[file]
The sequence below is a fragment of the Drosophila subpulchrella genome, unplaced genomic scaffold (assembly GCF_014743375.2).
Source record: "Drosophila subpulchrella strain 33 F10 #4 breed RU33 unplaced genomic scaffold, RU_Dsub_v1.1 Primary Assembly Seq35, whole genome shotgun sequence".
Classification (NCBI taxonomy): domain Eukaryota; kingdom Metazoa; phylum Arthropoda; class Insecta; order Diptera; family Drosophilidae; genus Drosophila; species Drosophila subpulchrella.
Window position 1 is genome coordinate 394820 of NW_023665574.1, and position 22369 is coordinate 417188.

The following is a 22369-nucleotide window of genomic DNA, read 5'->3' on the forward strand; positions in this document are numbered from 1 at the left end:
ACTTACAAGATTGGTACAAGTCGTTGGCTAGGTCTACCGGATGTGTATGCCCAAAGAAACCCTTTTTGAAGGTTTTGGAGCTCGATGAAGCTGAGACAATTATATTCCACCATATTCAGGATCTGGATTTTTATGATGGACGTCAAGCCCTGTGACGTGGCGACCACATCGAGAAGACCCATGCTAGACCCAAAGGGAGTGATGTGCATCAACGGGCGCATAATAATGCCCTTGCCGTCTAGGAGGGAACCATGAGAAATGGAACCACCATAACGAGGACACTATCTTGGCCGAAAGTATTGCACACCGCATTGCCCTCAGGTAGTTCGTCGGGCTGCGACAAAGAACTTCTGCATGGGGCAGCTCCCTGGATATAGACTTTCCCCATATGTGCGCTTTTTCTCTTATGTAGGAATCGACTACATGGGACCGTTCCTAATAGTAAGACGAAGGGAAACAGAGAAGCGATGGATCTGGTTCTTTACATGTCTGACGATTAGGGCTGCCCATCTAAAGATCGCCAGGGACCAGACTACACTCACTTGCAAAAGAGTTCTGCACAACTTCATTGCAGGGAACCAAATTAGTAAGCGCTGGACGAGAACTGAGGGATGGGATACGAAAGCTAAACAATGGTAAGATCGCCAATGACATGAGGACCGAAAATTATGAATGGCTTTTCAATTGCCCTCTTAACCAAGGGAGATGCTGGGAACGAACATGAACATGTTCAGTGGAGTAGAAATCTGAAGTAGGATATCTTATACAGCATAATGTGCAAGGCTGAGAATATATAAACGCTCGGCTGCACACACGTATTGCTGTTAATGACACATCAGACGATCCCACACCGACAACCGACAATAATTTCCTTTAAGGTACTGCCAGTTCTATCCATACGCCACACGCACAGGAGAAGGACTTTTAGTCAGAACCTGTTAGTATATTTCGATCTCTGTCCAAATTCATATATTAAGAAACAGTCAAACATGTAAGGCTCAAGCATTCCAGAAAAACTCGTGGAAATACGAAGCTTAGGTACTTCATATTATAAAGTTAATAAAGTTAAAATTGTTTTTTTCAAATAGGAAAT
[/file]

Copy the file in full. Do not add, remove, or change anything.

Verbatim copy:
The sequence below is a fragment of the Drosophila subpulchrella genome, unplaced genomic scaffold (assembly GCF_014743375.2).
Source record: "Drosophila subpulchrella strain 33 F10 #4 breed RU33 unplaced genomic scaffold, RU_Dsub_v1.1 Primary Assembly Seq35, whole genome shotgun sequence".
Classification (NCBI taxonomy): domain Eukaryota; kingdom Metazoa; phylum Arthropoda; class Insecta; order Diptera; family Drosophilidae; genus Drosophila; species Drosophila subpulchrella.
Window position 1 is genome coordinate 394820 of NW_023665574.1, and position 22369 is coordinate 417188.

The following is a 22369-nucleotide window of genomic DNA, read 5'->3' on the forward strand; positions in this document are numbered from 1 at the left end:
ACTTACAAGATTGGTACAAGTCGTTGGCTAGGTCTACCGGATGTGTATGCCCAAAGAAACCCTTTTTGAAGGTTTTGGAGCTCGATGAAGCTGAGACAATTATATTCCACCATATTCAGGATCTGGATTTTTATGATGGACGTCAAGCCCTGTGACGTGGCGACCACATCGAGAAGACCCATGCTAGACCCAAAGGGAGTGATGTGCATCAACGGGCGCATAATAATGCCCTTGCCGTCTAGGAGGGAACCATGAGAAATGGAACCACCATAACGAGGACACTATCTTGGCCGAAAGTATTGCACACCGCATTGCCCTCAGGTAGTTCGTCGGGCTGCGACAAAGAACTTCTGCATGGGGCAGCTCCCTGGATATAGACTTTCCCCATATGTGCGCTTTTTCTCTTATGTAGGAATCGACTACATGGGACCGTTCCTAATAGTAAGACGAAGGGAAACAGAGAAGCGATGGATCTGGTTCTTTACATGTCTGACGATTAGGGCTGCCCATCTAAAGATCGCCAGGGACCAGACTACACTCACTTGCAAAAGAGTTCTGCACAACTTCATTGCAGGGAACCAAATTAGTAAGCGCTGGACGAGAACTGAGGGATGGGATACGAAAGCTAAACAATGGTAAGATCGCCAATGACATGAGGACCGAAAATTATGAATGGCTTTTCAATTGCCCTCTTAACCAAGGGAGATGCTGGGAACGAACATGAACATGTTCAGTGGAGTAGAAATCTGAAGTAGGATATCTTATACAGCATAATGTGCAAGGCTGAGAATATATAAACGCTCGGCTGCACACACGTATTGCTGTTAATGACACATCAGACGATCCCACACCGACAACCGACAATAATTTCCTTTAAGGTACTGCCAGTTCTATCCATACGCCACACGCACAGGAGAAGGACTTTTAGTCAGAACCTGTTAGTATATTTCGATCTCTGTCCAAATTCATATATTAAGAAACAGTCAAACATGTAAGGCTCAAGCATTCCAGAAAAACTCGTGGAAATACGAAGCTTAGGTACTTCATATTATAAAGTTAATAAAGTTAAAATTGTTTTTTTCAAATAGGAAAT